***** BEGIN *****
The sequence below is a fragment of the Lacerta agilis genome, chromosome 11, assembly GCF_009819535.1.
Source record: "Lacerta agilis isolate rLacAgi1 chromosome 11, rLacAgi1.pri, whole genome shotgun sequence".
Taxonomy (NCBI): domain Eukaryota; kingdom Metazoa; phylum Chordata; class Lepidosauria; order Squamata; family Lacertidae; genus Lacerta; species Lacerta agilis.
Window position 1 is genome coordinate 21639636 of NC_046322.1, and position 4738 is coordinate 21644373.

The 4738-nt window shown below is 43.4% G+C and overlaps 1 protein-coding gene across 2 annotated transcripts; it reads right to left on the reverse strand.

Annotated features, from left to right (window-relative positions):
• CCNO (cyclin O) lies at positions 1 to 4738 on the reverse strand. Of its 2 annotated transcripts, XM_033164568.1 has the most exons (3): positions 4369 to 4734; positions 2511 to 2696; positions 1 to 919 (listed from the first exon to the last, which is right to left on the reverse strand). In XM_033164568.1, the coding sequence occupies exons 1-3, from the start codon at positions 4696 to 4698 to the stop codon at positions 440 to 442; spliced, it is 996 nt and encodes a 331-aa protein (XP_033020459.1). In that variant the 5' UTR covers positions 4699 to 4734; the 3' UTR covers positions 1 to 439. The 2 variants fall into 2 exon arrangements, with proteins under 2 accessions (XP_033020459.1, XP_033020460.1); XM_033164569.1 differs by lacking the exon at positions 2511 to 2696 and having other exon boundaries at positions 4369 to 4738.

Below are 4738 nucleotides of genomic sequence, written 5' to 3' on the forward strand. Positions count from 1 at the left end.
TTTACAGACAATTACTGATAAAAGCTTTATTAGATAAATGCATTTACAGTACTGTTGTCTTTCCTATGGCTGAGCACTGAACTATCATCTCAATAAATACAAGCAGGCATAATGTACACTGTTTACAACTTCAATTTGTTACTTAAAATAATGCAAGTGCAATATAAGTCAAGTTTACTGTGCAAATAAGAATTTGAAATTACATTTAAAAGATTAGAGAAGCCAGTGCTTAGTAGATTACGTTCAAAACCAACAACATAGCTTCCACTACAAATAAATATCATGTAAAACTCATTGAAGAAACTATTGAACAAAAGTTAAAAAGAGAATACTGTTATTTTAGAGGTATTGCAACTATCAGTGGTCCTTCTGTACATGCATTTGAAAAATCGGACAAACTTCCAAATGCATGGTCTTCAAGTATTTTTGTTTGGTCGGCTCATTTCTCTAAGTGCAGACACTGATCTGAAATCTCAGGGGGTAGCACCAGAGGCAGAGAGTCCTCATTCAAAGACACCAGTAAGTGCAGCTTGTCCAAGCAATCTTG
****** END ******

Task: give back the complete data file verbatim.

The sequence below is a fragment of the Lacerta agilis genome, chromosome 11, assembly GCF_009819535.1.
Source record: "Lacerta agilis isolate rLacAgi1 chromosome 11, rLacAgi1.pri, whole genome shotgun sequence".
Taxonomy (NCBI): domain Eukaryota; kingdom Metazoa; phylum Chordata; class Lepidosauria; order Squamata; family Lacertidae; genus Lacerta; species Lacerta agilis.
Window position 1 is genome coordinate 21639636 of NC_046322.1, and position 4738 is coordinate 21644373.

The 4738-nt window shown below is 43.4% G+C and overlaps 1 protein-coding gene across 2 annotated transcripts; it reads right to left on the reverse strand.

Annotated features, from left to right (window-relative positions):
• CCNO (cyclin O) lies at positions 1 to 4738 on the reverse strand. Of its 2 annotated transcripts, XM_033164568.1 has the most exons (3): positions 4369 to 4734; positions 2511 to 2696; positions 1 to 919 (listed from the first exon to the last, which is right to left on the reverse strand). In XM_033164568.1, the coding sequence occupies exons 1-3, from the start codon at positions 4696 to 4698 to the stop codon at positions 440 to 442; spliced, it is 996 nt and encodes a 331-aa protein (XP_033020459.1). In that variant the 5' UTR covers positions 4699 to 4734; the 3' UTR covers positions 1 to 439. The 2 variants fall into 2 exon arrangements, with proteins under 2 accessions (XP_033020459.1, XP_033020460.1); XM_033164569.1 differs by lacking the exon at positions 2511 to 2696 and having other exon boundaries at positions 4369 to 4738.

Below are 4738 nucleotides of genomic sequence, written 5' to 3' on the forward strand. Positions count from 1 at the left end.
TTTACAGACAATTACTGATAAAAGCTTTATTAGATAAATGCATTTACAGTACTGTTGTCTTTCCTATGGCTGAGCACTGAACTATCATCTCAATAAATACAAGCAGGCATAATGTACACTGTTTACAACTTCAATTTGTTACTTAAAATAATGCAAGTGCAATATAAGTCAAGTTTACTGTGCAAATAAGAATTTGAAATTACATTTAAAAGATTAGAGAAGCCAGTGCTTAGTAGATTACGTTCAAAACCAACAACATAGCTTCCACTACAAATAAATATCATGTAAAACTCATTGAAGAAACTATTGAACAAAAGTTAAAAAGAGAATACTGTTATTTTAGAGGTATTGCAACTATCAGTGGTCCTTCTGTACATGCATTTGAAAAATCGGACAAACTTCCAAATGCATGGTCTTCAAGTATTTTTGTTTGGTCGGCTCATTTCTCTAAGTGCAGACACTGATCTGAAATCTCAGGGGGTAGCACCAGAGGCAGAGAGTCCTCATTCAAAGACACCAGTAAGTGCAGCTTGTCCAAGCAATCTTG